Ms. Yade said 60 years after the Universal Declaration of Human Rights, the situation of women had not really improved. They had progressed, of course, but it was a path filled with obstacles, where steps backwards remained a possibility. Discrimination against women found its source in the continuance throughout the world of practices and prejudices from another time, in the persistence of both de facto and judicial discrimination. These inequalities were linked to the inferior social status which continued to be applied to women, and by the public debate that was tainted by this.

Mr. Despouy said sometimes inequality stemmed from the application of the law and not the text itself, for example in the area of property and ownership. As to administration of justice, women often had problems participating in it. Important issues were at stake for women, such as child custody among others, and therefore they needed access to the judiciary. Discrimination against women continued to be a major issue on the human rights agenda and the Human Rights Council could not turn a blind eye on it. Discrimination did not only take place in one area, women suffered discrimination everywhere.

Mr. La Rue said all human beings regardless of age, culture, religion, ethnicity, sexual orientation, among others, should have the right to develop their opinions and express them. It was very important to focus on freedom of expression from the point of view of women. Women had been silenced both in domestic legislation, international practice and customs in some countries around the world. It was necessary to create a safe space for freedom of expression and for the exchange of opinion, in all spheres of life: the family, society, domestic legislation and international instruments. Freedom of expression was a main instrument to halt violence against women and all forms of discrimination.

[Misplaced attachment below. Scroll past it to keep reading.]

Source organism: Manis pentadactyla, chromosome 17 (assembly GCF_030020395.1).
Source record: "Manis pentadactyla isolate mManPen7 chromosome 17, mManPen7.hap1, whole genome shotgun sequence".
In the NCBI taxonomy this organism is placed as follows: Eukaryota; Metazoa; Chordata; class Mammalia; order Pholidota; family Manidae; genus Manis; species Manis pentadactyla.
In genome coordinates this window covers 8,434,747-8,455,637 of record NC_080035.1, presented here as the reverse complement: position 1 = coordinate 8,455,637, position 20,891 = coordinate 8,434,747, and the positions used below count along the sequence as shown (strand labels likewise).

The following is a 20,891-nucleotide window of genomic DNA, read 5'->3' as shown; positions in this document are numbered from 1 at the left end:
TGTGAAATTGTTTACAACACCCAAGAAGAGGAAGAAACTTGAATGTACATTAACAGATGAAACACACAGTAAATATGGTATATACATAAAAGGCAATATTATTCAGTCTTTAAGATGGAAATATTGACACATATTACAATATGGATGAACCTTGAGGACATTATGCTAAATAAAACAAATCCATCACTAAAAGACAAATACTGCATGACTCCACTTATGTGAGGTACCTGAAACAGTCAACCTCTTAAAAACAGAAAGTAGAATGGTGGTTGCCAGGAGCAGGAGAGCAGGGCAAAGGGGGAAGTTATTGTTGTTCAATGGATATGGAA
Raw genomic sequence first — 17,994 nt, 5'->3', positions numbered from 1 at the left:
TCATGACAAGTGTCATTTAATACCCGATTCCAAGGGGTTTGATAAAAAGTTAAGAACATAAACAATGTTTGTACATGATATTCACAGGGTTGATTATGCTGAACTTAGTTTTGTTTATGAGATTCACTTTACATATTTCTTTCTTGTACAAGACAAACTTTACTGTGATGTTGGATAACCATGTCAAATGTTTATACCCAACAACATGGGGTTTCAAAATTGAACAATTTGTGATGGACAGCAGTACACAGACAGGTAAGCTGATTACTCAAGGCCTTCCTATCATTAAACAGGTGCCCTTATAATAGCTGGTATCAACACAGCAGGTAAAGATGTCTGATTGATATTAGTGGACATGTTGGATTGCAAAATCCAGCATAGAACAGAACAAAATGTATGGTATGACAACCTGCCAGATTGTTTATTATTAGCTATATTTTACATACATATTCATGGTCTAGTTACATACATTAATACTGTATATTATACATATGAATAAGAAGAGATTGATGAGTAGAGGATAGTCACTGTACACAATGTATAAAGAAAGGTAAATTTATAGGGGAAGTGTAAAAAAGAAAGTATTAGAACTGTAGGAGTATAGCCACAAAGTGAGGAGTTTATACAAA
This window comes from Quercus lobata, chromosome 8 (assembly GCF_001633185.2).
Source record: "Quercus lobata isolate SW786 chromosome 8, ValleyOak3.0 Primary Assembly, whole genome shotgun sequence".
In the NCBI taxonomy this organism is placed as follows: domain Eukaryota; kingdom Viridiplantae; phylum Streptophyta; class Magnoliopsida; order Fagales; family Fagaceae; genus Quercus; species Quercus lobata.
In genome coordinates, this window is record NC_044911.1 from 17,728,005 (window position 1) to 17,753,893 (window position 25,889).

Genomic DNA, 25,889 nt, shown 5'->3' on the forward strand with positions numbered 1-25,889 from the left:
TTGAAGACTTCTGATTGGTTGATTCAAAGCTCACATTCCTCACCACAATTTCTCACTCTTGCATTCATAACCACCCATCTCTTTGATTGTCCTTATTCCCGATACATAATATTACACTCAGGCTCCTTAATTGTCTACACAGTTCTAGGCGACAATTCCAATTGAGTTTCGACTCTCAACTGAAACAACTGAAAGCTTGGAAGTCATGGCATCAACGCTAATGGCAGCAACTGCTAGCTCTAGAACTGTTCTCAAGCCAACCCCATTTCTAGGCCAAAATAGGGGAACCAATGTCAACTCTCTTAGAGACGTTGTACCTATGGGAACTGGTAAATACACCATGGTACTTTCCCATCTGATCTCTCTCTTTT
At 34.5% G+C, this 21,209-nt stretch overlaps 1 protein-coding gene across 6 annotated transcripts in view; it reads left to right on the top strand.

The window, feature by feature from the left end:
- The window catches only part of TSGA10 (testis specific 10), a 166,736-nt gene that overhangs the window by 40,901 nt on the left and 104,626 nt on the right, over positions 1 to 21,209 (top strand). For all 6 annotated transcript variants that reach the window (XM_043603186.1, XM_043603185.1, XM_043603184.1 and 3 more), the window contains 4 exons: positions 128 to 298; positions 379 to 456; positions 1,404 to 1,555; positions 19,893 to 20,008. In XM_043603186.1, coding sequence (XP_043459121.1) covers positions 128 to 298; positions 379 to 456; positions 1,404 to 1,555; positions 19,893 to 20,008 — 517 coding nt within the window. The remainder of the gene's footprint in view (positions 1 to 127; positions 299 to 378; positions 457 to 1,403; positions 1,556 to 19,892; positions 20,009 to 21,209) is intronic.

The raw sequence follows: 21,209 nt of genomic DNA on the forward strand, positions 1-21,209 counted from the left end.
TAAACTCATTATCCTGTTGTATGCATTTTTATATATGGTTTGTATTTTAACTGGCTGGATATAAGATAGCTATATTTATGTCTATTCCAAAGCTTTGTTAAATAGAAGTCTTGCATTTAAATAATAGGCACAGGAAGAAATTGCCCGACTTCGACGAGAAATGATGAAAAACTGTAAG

The Violent Truth

There have been many articles lately on Dr. Tiller’s murder. The pro-life movement has long ago waged a war on abortion and it has been threatening and violent. The media has written on all wars but this one. Now, when they are writing about it, they need to be honest: it’s been about as terrorizing as the Taliban. They don’t bomb girls’ schools, they bomb clinics. They don’t impose modesty, but they try to impose their own morality. They don’t commit murder in the name of honor, but they commit it in the name of what? Righteousness? Justice?

Here are two articles that call it what it is:

A history of violence on the anti-abortion fringe 

Who killed George Tiller?

The “pro-life” movement has never really been about “life” has it? If it were, why wouldn’t it concern itself with:

25,000 youth per year that are never adopted in the US

500,000+ women that die each year from preventable causes in childbirth

Millions of female fetuses aborted or killed in infanticide in Asia

1.5 to 3 million women that die each year from gender-based violence

Why aren’t they concerned that homicide is one of the leading causes of death of a pregnant woman?

It’s not really “life” that they are concerned about, is it? I haven’t even mention war yet. And then there’s the prostitutes (murder is the #1 cause of death), the homeless (life expectancy: 50 years)…